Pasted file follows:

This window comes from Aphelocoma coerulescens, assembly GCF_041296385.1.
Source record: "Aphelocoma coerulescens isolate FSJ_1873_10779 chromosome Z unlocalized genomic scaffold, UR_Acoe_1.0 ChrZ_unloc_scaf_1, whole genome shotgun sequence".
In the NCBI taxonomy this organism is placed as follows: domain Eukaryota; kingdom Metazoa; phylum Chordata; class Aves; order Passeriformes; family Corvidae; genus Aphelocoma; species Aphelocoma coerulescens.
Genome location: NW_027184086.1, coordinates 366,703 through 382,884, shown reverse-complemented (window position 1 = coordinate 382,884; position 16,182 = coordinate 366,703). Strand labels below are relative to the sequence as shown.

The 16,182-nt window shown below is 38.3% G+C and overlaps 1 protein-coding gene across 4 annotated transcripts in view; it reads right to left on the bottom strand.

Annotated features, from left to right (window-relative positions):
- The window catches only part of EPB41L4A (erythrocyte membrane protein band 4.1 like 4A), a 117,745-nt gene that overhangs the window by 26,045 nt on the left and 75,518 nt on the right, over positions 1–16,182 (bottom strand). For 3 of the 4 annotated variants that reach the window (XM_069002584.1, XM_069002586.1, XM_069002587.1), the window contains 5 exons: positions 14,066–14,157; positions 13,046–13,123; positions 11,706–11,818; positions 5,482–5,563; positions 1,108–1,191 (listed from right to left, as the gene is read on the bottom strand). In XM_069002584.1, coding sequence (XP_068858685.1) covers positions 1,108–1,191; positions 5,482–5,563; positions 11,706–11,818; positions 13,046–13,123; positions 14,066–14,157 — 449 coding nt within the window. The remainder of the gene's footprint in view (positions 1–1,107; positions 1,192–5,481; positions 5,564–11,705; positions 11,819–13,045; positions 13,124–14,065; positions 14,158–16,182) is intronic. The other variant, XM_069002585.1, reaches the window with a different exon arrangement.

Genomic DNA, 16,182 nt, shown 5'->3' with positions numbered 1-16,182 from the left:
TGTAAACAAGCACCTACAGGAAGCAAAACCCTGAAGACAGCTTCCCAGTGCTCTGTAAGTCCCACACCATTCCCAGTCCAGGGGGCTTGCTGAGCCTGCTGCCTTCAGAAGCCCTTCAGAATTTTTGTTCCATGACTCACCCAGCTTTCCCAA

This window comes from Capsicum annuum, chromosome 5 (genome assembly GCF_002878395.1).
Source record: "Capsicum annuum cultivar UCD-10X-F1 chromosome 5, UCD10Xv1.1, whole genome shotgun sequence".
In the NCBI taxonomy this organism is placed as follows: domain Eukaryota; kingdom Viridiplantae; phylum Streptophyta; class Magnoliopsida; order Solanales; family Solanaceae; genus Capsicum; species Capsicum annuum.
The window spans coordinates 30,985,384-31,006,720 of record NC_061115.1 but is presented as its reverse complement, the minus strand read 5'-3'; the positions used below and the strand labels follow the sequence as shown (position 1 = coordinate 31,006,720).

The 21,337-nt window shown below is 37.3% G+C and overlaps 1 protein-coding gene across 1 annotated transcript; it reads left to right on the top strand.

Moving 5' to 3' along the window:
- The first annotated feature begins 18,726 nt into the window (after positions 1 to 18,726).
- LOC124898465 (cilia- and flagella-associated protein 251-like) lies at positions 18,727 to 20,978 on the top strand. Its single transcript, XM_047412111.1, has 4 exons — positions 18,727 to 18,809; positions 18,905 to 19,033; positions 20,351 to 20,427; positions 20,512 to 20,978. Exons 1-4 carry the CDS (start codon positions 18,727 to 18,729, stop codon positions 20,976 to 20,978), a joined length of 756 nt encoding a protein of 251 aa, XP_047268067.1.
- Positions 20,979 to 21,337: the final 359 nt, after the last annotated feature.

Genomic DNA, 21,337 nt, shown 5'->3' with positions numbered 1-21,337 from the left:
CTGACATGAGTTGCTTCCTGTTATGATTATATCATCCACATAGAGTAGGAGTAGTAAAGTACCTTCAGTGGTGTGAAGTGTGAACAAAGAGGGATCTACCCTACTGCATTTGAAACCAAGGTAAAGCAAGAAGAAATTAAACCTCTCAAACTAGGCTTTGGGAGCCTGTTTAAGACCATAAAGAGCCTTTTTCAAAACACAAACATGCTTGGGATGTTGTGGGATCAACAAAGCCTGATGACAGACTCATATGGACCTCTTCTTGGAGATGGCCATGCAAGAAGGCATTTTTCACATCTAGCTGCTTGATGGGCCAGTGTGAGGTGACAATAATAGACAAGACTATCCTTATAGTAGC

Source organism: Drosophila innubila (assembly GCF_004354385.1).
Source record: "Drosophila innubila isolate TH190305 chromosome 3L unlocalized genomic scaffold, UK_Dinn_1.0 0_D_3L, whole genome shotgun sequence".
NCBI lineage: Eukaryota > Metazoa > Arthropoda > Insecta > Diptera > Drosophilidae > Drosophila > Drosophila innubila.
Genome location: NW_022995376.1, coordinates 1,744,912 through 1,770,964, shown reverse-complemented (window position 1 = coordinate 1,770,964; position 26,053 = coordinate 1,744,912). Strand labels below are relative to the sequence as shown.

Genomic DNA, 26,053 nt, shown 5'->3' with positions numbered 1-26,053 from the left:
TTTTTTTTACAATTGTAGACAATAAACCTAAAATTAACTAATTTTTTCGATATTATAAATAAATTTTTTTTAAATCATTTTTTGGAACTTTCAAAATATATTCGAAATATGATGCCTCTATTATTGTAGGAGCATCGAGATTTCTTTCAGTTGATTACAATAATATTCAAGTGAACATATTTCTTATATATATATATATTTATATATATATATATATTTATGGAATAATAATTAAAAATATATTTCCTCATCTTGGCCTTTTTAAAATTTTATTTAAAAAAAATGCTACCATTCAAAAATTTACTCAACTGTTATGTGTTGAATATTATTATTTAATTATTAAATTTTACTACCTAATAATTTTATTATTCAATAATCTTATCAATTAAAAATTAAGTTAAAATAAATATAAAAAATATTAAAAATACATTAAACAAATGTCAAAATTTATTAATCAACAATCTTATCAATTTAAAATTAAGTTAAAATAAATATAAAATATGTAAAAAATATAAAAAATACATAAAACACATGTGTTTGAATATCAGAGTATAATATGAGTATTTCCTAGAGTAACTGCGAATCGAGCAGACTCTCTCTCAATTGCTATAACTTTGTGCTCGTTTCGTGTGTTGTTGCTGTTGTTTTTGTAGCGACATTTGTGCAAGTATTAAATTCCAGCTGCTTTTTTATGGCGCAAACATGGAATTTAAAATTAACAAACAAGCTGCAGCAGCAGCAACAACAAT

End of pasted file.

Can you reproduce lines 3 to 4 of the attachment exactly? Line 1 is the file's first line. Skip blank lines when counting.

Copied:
In the NCBI taxonomy this organism is placed as follows: domain Eukaryota; kingdom Metazoa; phylum Chordata; class Aves; order Passeriformes; family Corvidae; genus Aphelocoma; species Aphelocoma coerulescens.
Genome location: NW_027184086.1, coordinates 366,703 through 382,884, shown reverse-complemented (window position 1 = coordinate 382,884; position 16,182 = coordinate 366,703). Strand labels below are relative to the sequence as shown.